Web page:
Stress responses of GPXs are contradictory. Cd stress increased GPX activity in cultivars of C. annuumplants [23] but reduced activities were found in roots of Cd-exposed P. sativumplants [24] while no change was observed in GPX activities in maize roots exposed to Ni [25]. The activity of GPX activity was significantly enhanced in Lolium perenneshoots exposed to Se but chronic metal exposure decreased enzyme activity [26]. Externally supplied GSH to Cd treated barley genotypes was shown to counteract Cd-induced elevation of root GPX activity by reducing GPX activity to the control level [14].

2.4 Detoxification action of glutathione S-transferases

Glutathione S-transferases (glutathione sulfo-transferases, GSTs) are major phase II, GSH-dependent detoxication enzyme superfamily. GSTs catalyze the conjugation of glutathione (GSH) to a wide variety of endogenous and exogenous electrophilic compounds to form water soluble, non-toxic GSH conjugates [27, 28]. GSTs are divided into two distinct super-family members: the membrane-bound microsomal and cytosolic family members. Microsomal GSTs are structurally distinct from the cytosolic in that they homo- and heterotrimerize rather than dimerize to form a single active site [29]. In cytoplasm GSTs account for roughly 1% of soluble proteins in maize leaves [30]. Various plant GST izozymes were shown to possess with GSTs/GPX activity mediating lipid hydroperoxide metabolism to non-toxic alcohols [31].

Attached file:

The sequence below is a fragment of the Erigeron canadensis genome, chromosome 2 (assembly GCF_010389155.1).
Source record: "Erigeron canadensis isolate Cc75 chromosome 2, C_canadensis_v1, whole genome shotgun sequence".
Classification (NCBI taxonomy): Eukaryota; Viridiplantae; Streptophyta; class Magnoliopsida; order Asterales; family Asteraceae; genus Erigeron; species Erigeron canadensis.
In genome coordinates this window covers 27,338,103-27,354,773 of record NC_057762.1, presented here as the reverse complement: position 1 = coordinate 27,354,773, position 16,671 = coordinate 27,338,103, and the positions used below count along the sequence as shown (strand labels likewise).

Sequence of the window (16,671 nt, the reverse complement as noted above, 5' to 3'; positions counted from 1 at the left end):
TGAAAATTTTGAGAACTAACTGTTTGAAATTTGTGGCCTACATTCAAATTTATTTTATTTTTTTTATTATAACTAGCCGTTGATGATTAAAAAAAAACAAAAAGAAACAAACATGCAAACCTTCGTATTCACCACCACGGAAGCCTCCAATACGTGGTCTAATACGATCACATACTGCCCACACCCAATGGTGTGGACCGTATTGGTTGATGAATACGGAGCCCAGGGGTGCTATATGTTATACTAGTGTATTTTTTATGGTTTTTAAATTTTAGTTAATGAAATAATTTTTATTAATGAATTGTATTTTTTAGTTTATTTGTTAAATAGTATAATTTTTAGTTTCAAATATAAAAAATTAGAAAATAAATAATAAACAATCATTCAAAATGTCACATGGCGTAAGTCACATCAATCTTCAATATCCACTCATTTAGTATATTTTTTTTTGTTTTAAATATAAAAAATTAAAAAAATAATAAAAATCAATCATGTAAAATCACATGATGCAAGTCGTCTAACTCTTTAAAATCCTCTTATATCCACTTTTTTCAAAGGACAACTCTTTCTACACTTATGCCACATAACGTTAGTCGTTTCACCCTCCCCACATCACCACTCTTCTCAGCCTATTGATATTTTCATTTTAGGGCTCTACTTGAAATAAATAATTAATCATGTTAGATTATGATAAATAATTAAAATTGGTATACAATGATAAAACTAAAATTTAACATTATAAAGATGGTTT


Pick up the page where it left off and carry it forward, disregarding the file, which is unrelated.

Elevated GST activities were found in leaves and roots of Cd exposed pea plants [24] and in roots of Phragmites australisplants by Iannelli et al. [32]. Cadmium- and mercury-induced root growth inhibition is strongly correlated with increased GST and GPX activity in barley [33] while in maize seedlings, Cd treatment strongly induced (20-50-fold increase) GST Bronze2 and GST III [34]. A detailed summary of literature studies on GST induction by heavy metals such as Cd, Pb, Cu, As(III) and As(V) has been published [12].

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3. Phytochelatins (PCs) as heavy metal chelators

One of the detoxication mechanisms in plants to overcome heavy metal stress is the production of thiol-containing oligomer peptides from a precursor glutathione (GSH) by phytochelatin synthase (PCS, γ-glutamylcysteine dipeptidyltranspeptidase) (Figure 2).